Evaporation in Engineering Hydrology
Definition of Evaporation
Blaney Criddle & Hargreaves Method of Measuring Evaporation quantity
It is defined as the transfer of liquid water into vapor state to the atmosphere. It involves the conversion of water from liquid to vapor state and then again return to the atmosphere in the form of liquid or solid precipitation that reaches the earth surface. The most important form of evaporation is probably that one which takes place from sea, ocean or other water surfaces. Evaporation may also take place from bare soil surface but in a very small amount of total quantity. Evaporation causes cooling. Precipitation deposited on vegetation also evaporates reducing the quantity of water reaching the soil surface. Other evaporation mechanism to be considered is Transpiration by plants.
Process of evaporation - How Does Evaporations Work
Evaporation occurs naturally if an input of energy either directly from the sun or indirectly from the atmosphere itself. In simplified terms the molecules are in constant motion.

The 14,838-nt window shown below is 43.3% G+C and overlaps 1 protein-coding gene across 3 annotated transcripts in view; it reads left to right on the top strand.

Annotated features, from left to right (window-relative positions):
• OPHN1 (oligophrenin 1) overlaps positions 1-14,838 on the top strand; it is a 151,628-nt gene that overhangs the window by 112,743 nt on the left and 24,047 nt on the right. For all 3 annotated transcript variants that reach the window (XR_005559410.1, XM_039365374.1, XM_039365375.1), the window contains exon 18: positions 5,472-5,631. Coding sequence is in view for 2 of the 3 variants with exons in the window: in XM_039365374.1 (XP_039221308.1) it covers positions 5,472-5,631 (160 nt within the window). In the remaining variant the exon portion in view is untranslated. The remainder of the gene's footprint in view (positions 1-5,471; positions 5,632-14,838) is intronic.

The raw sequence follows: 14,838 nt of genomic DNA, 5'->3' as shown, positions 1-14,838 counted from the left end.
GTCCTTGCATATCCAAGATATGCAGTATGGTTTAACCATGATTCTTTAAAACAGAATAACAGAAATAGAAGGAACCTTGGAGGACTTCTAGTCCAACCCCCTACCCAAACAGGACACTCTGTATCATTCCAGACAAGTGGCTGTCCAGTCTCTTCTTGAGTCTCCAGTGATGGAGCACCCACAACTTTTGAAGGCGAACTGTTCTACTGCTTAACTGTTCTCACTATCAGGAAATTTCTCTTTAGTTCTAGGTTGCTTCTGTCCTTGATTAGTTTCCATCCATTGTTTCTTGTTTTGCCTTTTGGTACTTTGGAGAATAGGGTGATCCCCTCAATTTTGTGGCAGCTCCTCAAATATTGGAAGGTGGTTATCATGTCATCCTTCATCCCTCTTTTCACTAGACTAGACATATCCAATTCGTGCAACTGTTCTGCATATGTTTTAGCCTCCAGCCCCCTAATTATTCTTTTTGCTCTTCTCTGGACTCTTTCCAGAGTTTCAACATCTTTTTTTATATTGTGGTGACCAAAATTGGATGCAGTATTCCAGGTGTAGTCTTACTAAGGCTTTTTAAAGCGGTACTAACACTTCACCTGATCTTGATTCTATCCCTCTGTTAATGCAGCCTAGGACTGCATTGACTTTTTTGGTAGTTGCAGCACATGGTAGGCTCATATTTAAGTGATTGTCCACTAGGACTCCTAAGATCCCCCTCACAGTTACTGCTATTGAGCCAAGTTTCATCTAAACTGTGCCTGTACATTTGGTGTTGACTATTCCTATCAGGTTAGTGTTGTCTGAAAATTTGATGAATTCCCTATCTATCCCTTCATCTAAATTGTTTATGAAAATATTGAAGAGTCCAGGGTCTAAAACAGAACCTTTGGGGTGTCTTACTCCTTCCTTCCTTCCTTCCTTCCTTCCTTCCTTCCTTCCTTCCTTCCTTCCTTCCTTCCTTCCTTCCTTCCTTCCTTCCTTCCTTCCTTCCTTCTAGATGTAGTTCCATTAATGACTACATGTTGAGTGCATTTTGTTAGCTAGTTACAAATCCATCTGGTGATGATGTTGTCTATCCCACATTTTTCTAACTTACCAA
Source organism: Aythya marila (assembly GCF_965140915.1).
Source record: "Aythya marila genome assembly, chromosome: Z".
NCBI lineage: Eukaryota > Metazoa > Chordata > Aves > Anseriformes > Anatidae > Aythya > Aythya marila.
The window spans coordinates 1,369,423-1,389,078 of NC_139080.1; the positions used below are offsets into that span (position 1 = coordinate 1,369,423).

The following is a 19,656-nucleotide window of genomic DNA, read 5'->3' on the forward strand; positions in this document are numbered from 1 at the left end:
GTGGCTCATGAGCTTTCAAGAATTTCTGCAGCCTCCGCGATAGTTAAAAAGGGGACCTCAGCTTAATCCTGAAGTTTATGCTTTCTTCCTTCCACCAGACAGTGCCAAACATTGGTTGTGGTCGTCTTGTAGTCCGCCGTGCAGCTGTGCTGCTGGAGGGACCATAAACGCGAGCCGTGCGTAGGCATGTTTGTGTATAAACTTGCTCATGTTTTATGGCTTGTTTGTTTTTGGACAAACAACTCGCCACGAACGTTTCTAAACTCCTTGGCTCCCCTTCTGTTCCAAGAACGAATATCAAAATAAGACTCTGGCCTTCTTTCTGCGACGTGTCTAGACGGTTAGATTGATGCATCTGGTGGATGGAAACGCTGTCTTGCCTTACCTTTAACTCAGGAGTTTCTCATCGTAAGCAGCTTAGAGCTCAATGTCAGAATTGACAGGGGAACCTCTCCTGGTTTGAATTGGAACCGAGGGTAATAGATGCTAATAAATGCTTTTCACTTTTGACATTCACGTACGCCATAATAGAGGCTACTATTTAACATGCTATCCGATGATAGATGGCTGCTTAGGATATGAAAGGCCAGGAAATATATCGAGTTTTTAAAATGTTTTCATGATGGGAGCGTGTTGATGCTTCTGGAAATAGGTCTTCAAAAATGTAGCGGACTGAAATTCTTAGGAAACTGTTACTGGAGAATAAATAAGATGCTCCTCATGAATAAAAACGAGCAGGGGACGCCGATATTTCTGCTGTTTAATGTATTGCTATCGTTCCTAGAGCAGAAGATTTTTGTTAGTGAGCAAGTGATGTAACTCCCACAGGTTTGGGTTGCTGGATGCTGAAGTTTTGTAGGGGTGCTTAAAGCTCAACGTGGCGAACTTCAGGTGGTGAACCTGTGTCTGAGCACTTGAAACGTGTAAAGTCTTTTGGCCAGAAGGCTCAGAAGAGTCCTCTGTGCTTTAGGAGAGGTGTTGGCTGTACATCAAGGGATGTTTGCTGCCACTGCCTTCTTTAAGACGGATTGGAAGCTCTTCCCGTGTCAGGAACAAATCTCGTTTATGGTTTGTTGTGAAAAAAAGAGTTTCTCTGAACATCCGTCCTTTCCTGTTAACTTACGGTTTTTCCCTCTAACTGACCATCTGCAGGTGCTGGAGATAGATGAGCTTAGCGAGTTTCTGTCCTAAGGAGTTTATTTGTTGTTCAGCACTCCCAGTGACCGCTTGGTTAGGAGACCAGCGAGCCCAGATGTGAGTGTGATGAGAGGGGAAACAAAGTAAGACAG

Evaporation Measurement | Ask Questions about Evaporation | Evaporations Calculations
Adding heat to water causes molecules to become increasingly energized and they start moving more rapidly, resulting in increase in distance between the liquid molecules and weakening of the forces between them.
At high temperature, therefore, more of the molecules near the water surface will tend to fly off into lower layers of the overlying air. At the same time, water vapor molecules in the lower air layers are also in continuous motion and some of them penetrate into underlying mass of water. Rate of evaporation at any given time depends on number of molecules leaving the water surface minus the number of molecules returning to water surface due to condensation. Generally, evaporation from a given surface is greatest in warm, dry and windy condition and is least in humid and cold conditions. The saturation vapor pressure of water is high and when the air is dry, the actual water pressure of water is low.
In other words, in dry conditions, the saturation deficit (E-e) is large and vice versa.
Factors that affect evaporation - What Causes Evaporation
Factors responsible for evaporation are divided into three major classes:
- Meteorological factors
- Nature of evaporating surface
- Physical factors
1. Meteorological factors are as follows:
- Latent heat responsible for evaporation provided by sun
- Temperature: Both of air and evaporating surface
- Air vapor pressure as air vapor potential
- Air humidity
- Atmospheric pressure
- Wind speed